Review the alert log will show which controlfile can’t be accesses.

ORA-00210: cannot open the specified control file
ORA-00202: control file: '/u02/app/oracle/oradata/control01.ctl'
ORA-27048: skgfifi: file header information is invalid
ORA-205 signalled during: ALTER DATABASE   MOUNT...
Mon Apr 26 10:11:23 2010
Checker run found 1 new persistent data failures

ORA-205 signalled during: ALTER DATABASE   MOUNT..

After starting the database check the parameter for a list of the controlfiles

SQL> show parameter control_files

Once you have a list of the controlfiles, copy one of the existing one’s to the missing or corrupt.

SQL > host

[oracle@host ~]$ cp /u02/app/oracle/oradata/control02.ctl /u01/app/oracle/oradata/control01.ctl

[oracle@host ~]$ exit

SQL> alter database  mount;

Database altered.

SQL> alter database open;

Database altered.

Retrieve Execution Plan

From AWR:

select plan_table_output from table (dbms_xplan.display_awr('&sqlid'));

ORA-12528 When Creating A Standby Database

I went through all the steps to prepare for setting up a standby database manually. Long story as to why the data guard broker is not currently being used, will be changed in the future. Sometimes during the setup dyslexia hits me and I have a typo or to despite reviewing the setup. That occurred with the INIT parameter for the log files. Not a big deal. I set aside the project until after the holidays.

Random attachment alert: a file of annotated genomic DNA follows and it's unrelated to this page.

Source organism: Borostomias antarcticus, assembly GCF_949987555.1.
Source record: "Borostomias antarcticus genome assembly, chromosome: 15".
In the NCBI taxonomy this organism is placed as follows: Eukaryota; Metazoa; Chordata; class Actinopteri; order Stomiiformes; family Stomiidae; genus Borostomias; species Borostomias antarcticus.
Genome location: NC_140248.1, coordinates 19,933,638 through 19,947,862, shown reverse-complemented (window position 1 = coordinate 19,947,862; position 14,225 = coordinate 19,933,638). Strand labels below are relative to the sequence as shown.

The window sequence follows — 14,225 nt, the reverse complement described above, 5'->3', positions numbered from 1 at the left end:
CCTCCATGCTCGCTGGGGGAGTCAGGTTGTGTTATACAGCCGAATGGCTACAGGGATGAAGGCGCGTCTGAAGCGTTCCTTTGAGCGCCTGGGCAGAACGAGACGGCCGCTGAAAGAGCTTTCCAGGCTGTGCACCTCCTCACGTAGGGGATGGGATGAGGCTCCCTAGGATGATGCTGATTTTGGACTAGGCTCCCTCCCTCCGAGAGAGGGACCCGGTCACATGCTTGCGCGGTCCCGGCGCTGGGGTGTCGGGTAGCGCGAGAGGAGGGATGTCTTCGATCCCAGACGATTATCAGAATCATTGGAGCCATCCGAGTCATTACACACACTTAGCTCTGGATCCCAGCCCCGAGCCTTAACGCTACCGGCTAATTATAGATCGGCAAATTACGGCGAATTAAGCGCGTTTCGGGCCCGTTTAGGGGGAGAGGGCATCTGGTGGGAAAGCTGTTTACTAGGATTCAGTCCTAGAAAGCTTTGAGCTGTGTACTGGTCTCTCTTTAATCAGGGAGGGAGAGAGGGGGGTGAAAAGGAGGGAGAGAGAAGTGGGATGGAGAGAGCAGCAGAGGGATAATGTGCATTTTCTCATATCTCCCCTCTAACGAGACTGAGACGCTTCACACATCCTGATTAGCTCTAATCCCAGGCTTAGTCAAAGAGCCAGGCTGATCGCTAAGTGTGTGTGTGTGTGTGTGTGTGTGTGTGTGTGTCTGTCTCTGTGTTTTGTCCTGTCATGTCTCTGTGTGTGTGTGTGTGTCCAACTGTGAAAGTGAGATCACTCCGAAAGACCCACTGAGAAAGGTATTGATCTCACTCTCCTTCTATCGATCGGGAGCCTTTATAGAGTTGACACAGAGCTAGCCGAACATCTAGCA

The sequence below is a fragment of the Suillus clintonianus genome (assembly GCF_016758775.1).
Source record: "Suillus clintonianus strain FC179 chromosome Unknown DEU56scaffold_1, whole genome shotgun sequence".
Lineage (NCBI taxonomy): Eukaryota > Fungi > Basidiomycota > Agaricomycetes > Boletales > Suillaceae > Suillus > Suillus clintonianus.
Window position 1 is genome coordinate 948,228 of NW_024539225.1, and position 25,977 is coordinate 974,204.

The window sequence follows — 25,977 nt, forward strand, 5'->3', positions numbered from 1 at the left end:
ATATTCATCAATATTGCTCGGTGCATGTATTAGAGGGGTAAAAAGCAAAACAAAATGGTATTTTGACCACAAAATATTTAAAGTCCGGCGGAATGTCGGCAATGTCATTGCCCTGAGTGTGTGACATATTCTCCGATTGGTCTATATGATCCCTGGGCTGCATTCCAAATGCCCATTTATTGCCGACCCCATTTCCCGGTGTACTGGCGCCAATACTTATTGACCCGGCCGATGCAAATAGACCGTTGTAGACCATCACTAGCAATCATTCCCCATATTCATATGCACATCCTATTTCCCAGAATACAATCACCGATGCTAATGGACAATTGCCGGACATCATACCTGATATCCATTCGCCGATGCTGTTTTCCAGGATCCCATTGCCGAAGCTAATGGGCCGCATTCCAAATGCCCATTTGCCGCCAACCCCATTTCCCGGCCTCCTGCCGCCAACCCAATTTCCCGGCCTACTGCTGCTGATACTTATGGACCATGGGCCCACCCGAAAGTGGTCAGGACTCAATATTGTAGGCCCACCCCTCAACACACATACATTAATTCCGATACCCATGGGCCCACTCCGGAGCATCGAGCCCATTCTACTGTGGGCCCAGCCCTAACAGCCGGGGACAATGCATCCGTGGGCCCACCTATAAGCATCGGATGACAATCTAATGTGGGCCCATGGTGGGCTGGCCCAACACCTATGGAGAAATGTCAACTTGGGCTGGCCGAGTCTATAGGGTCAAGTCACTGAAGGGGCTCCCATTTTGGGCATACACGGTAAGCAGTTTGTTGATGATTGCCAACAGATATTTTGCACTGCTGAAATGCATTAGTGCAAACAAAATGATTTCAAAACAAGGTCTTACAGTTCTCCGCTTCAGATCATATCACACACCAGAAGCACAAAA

Upon my return to the project I started receiving the following:
MAN-00571: ===========================================================
RMAN-00569: =============== ERROR MESSAGE STACK FOLLOWS ===============
RMAN-00571: ===========================================================
RMAN-03002: failure of Duplicate Db command at 12/26/2012 09:47:25
RMAN-05501: aborting duplication of target database
RMAN-03015: error occurred in stored script Memory Script
RMAN-03009: failure of backup command on prmy1 channel at 12/26/2012 09:47:25
ORA-17629: Cannot connect to the remote database server
ORA-17627: ORA-12528: TNS:listener: all appropriate instances are blocking new connections
ORA-17629: Cannot connect to the remote database server

What happened? I checked the listener

lsnrctl services
Services Summary…
Service “firlstd” has 1 instance(s).
Instance “firlstd”, status BLOCKED, has 1 handler(s) for this service…
“DEDICATED” established:6 refused:0 state:ready
Service “firlstd (ORACLE_HOME = /u01/app/oracle/product/” has 1 instance(s).
Instance “firlstd (ORACLE_HOME = /u01/app/oracle/product/”, status UNKNOWN, has 1 handler(s) for this service…
“DEDICATED” established:0 refused:0
Service “seclstd” has 2 instance(s).
Instance “seclstd”, status UNKNOWN, has 1 handler(s) for this service…
“DEDICATED” established:0 refused:0